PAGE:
What are some obvious symptoms that our bodies are at risk?

Here is one sign or symptom that is completely within our power to control, our nutrition:

The SAD Diet:

The ‘Standard American Diet’ (SAD) or Western Diet has been implicated as a major risk factor in Alzheimer’s and most other diseases. This diet, which is typically glorified on television and found in many restaurants, schools and homes, features lots of processed foods, refined fats, carbs and added sugars along with high dairy fat and red meat. It is generally low in unprocessed vegetables, fruits, and whole grains.

The hook for most of us is that these are the very foods we grew up eating. We look forward to them at Thanksgiving, Christmas and even Sunday dinners, which makes them our default, comfort foods.

They are also the foods we grab in our rush out the door, choose for lunch, or pick up in the drive-through line on our way to work. However, “A diet mixing sugary snacks, starchy foods and proceed meat may significantly increase risk of developing Alzheimer’s disease.”

Typically, we underestimate how much processed food we consume:

The average person is aware of the dangers of a poor diet as it relates to weight gain and heart disease. Now we must seriously consider that a poor diet could cause us to lose our minds, literally.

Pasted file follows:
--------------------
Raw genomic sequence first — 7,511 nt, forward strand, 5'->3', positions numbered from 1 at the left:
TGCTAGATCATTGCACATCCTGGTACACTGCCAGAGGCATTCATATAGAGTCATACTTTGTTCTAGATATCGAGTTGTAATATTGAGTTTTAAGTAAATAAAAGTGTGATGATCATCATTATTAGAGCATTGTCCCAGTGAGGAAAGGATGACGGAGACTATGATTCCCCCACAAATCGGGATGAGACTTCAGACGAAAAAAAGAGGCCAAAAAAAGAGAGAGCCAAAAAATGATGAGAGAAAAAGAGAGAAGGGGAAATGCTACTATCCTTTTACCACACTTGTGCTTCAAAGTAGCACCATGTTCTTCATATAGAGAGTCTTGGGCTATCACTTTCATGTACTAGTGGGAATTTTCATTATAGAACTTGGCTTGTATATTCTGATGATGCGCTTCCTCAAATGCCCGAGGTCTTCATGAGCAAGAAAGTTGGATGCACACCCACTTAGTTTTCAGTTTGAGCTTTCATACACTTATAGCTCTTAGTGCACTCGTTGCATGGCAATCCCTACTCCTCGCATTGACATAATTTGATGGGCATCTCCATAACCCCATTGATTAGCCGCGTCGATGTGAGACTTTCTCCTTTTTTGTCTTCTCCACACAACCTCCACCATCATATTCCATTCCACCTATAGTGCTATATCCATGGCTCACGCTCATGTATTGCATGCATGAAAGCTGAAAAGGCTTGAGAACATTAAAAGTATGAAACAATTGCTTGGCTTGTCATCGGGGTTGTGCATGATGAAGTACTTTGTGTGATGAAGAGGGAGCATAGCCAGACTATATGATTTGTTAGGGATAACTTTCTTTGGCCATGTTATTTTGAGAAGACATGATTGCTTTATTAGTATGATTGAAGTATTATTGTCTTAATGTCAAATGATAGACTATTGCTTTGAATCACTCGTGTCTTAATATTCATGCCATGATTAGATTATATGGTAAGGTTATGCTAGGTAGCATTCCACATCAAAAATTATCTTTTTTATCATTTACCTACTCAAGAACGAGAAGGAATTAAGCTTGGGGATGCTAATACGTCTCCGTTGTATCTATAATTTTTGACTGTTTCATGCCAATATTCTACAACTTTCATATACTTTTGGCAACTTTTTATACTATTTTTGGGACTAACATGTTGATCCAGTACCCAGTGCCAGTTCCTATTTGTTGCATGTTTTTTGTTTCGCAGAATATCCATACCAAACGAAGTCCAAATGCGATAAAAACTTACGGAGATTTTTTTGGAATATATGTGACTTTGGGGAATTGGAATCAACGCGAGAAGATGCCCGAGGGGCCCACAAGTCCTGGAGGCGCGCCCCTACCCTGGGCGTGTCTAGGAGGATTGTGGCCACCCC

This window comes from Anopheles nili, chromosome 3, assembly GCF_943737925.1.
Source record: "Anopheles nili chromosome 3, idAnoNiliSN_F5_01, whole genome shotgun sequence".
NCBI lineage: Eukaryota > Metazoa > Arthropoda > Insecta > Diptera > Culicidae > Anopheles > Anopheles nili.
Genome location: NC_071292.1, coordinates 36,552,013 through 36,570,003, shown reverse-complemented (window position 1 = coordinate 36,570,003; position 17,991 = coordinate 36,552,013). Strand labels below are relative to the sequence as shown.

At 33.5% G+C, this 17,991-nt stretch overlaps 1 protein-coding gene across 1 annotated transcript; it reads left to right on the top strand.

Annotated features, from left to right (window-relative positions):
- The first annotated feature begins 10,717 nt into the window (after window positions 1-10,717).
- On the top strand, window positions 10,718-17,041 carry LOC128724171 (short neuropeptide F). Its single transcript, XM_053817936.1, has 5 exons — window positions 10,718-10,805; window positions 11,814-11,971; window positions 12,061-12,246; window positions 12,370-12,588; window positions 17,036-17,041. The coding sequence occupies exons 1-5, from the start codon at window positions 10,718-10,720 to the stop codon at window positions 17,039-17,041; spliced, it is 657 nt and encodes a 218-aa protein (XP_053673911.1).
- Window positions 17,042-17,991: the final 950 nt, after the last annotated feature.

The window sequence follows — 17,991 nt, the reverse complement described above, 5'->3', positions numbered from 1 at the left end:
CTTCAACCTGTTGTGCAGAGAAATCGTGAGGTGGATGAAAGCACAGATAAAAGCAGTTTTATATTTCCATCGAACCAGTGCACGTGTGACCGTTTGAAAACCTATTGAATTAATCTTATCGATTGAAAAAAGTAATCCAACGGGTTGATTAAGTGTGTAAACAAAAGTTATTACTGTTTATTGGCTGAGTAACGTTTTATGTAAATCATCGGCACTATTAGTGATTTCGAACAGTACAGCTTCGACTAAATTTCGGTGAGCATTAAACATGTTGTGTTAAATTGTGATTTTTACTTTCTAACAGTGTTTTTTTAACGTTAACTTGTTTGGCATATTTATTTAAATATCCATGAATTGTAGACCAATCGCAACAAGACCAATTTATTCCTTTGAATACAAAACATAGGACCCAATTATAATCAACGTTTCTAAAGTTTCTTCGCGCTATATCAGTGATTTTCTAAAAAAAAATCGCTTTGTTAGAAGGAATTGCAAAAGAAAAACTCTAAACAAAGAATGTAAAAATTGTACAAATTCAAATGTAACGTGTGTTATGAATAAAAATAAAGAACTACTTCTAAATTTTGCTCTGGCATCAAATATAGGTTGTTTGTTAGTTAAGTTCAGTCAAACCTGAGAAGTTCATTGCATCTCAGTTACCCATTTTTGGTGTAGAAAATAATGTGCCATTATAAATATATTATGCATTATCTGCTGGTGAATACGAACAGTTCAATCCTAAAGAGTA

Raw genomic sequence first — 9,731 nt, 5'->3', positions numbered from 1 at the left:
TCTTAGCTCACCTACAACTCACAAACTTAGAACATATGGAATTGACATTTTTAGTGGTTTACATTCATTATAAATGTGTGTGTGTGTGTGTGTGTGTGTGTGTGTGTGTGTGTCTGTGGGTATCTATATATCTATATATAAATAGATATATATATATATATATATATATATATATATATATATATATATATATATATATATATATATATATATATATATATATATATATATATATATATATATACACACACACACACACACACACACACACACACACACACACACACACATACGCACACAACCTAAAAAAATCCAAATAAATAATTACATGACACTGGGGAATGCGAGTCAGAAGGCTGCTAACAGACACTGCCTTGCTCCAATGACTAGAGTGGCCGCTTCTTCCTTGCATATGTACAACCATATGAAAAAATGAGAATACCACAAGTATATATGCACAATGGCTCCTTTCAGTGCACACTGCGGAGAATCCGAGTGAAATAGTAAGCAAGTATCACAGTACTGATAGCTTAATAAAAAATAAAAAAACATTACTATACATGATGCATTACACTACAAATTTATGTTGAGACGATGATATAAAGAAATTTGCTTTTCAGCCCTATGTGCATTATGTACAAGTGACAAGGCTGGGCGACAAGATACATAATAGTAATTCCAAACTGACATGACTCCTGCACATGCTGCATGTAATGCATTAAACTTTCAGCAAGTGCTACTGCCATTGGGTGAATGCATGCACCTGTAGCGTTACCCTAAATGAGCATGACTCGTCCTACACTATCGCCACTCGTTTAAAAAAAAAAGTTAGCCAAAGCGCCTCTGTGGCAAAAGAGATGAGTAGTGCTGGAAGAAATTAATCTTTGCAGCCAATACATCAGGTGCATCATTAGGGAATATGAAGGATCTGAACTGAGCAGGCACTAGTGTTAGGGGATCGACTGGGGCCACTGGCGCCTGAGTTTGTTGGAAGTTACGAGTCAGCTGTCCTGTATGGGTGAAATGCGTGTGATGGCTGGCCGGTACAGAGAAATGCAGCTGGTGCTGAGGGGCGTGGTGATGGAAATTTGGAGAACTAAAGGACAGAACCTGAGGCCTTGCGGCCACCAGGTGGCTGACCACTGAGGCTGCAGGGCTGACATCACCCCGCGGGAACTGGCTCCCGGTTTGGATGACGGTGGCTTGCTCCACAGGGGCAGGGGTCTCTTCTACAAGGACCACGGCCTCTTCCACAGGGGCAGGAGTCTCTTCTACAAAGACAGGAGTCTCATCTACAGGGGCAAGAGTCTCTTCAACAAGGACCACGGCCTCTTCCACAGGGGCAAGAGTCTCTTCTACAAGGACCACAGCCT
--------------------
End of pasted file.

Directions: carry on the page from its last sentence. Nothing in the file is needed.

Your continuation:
Why is eating healthy so critical to brain health?

Scientific studies are showing that the gut is considered the second brain. The junk we put in our mouths and bellies, don’t just cause inflammation in our gut, it has a direct effect on our brain, resulting in cognitive decline.

Add Before You Subtract

Changing what and how much we eat, is one of the greatest challenges for most people. So often we start well-meaning diets and health plans only to fall back into old habits after one bite of an old love.

Here is one simple tweak that can add good nutrition and joy to our lives.

First ADD something healthy, without taking anything away. This is fun to do with a friend.

Add a different fresh fruit, whole grain, beans, or vegetable each week.

Get used to the taste of fresh vegetables like kale, bok choy, and other greens.

If you really don’t like it, start with one bite, then work your way up to one serving per meal.

Cook it lightly, have it raw, a little at a time but consistently. Eventually it won’t seem so bad.

Do the same with another veggie you used to avoid.

You might grow to appreciate these new friends.

Then one day you might find that you can enjoy a plate of the stuff you used to hate and leave some of your old loves behind.

Do some research and see what works for you. The internet is filled with articles like this one:

“Fifteen simple diet tweaks that could cut your Alzheimer’s risk”

For those who subscribe to the teaching of the Good Book, “He sent His Word and healed them” (Psalm 107:20). To receive a Word implies a listening attitude. A key response to healing is listening, understanding, and responding to what is being said. What is my body telling me? What is your body telling you?

About Carma Henry 18957 Articles
Carma Lynn Henry Westside Gazette Newspaper 545 N.W. 7th Terrace, Fort Lauderdale, Florida 33311 Office: (954) 525-1489 Fax: (954) 525-1861